[Clin Infect Dis 2005; 40:643-54]
- Asymptomatic bacteriuria (ASB) is a colonization state and does NOT indicate an infection that requires treatment. Pyuria is very common in patients with asymptomatic bacteriuria and is also NOT an indication for antibiotic treatment.
asymptomatic females - two consecutive voided urine cultures with ≥ 108 cfu/L of same organism +/- pyuria.
asymptomatic males - one voided urine culture with ≥ 108 cfu/L of ≥ 1 organism +/- pyuria.
catheterized patients - catheter urine culture with ≥105 cfu/L of ≥ 1 organism +/- pyuria and no symptoms of UTI.
Incidence of asymptomatic bacteriuria:
young adults: 1-3%
>65 years old: 20% females, 10% males
>80 years old: 50% females, 30% males
short-term (< 30 days) indwelling: 9-23%
long-term (≥ 30 days) indwelling: 100%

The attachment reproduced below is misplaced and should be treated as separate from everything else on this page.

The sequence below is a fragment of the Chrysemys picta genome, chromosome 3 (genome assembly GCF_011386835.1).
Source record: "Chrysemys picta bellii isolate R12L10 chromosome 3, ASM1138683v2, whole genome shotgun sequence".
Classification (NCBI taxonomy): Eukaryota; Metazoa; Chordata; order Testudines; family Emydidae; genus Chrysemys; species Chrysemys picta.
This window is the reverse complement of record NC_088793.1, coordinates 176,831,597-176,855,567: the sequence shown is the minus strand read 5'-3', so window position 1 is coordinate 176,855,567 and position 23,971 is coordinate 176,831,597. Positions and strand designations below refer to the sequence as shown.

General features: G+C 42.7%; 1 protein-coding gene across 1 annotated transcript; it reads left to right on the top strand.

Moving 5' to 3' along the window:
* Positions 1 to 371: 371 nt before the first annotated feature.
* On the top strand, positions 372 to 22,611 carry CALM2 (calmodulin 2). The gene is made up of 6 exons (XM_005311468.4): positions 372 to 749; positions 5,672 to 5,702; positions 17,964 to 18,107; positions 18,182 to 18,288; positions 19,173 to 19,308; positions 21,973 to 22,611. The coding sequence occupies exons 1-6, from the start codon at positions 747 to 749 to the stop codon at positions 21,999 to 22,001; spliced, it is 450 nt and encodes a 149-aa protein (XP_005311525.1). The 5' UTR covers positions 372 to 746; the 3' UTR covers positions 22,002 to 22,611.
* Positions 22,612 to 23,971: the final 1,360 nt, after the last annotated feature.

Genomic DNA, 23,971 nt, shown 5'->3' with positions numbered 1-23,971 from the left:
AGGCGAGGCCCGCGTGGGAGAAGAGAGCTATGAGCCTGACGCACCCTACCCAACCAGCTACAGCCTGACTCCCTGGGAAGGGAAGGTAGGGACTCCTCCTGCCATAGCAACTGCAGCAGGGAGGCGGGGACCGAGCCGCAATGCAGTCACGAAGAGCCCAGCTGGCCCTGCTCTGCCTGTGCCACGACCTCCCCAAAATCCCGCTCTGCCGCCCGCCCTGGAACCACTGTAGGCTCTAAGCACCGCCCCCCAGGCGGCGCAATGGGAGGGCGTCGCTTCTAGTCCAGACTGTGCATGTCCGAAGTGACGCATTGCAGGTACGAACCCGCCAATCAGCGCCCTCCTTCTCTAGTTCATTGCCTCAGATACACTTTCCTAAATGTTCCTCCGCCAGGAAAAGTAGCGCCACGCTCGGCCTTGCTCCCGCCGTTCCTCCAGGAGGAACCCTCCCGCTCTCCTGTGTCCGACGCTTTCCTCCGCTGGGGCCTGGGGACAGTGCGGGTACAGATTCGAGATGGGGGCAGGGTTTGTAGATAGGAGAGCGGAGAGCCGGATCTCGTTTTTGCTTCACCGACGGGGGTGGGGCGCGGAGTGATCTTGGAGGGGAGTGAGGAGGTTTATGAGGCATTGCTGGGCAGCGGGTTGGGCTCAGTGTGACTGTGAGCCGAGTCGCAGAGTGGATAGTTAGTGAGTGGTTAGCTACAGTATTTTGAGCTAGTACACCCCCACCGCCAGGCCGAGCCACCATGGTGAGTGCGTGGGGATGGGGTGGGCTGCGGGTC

- Hospital > nursing home > community
Associated laboratory findings:
- Routine screening cultures not recommended, unless prior to GU surgery or pregnant. NB: cloudy/foul smelling urine alone is not an indication for urine culture.
- Up to 90% of elderly patients with asymptomatic bacteriuria have pyuria, hence pyuria is not a valid diagnostic criterion for UTI in this patient population; clinical correlation required.
- NO evidence that antibiotic therapy of asymptomatic bacteriuria decreases symptomatic UTI.
- NO evidence that antibiotic therapy of asymptomatic bacteriuria is of any benefit EXCEPT:
prior to genitourinary (GU) procedures in which mucosal bleeding/ trauma is expected, or
- Inappropriate treatment of ASB is a significant contributor to antimicrobial overuse, antimicrobial resistance, and adverse drug effects including Clostridioides (Clostridium) difficile infection.
- Antibiotic therapy of asymptomatic bacteriuria is specifically NOT recommended:
young women with recurrent UTI as it:
increases risk of recurrent UTI
increases risk of multi-drug resistant E. coli [Clin Infect Dis 2012;55:771-7]
renal transplant patients
prior to minor urologic procedures (no mucosal bleeding)
prior to orthopedic surgery
prior to catheter removal
patients with long term catheterization
patients with spinal cord injury.
- Asymptomatic bacteriuria is NOT associated with incontinence, hypertension, or decreased renal function in the elderly.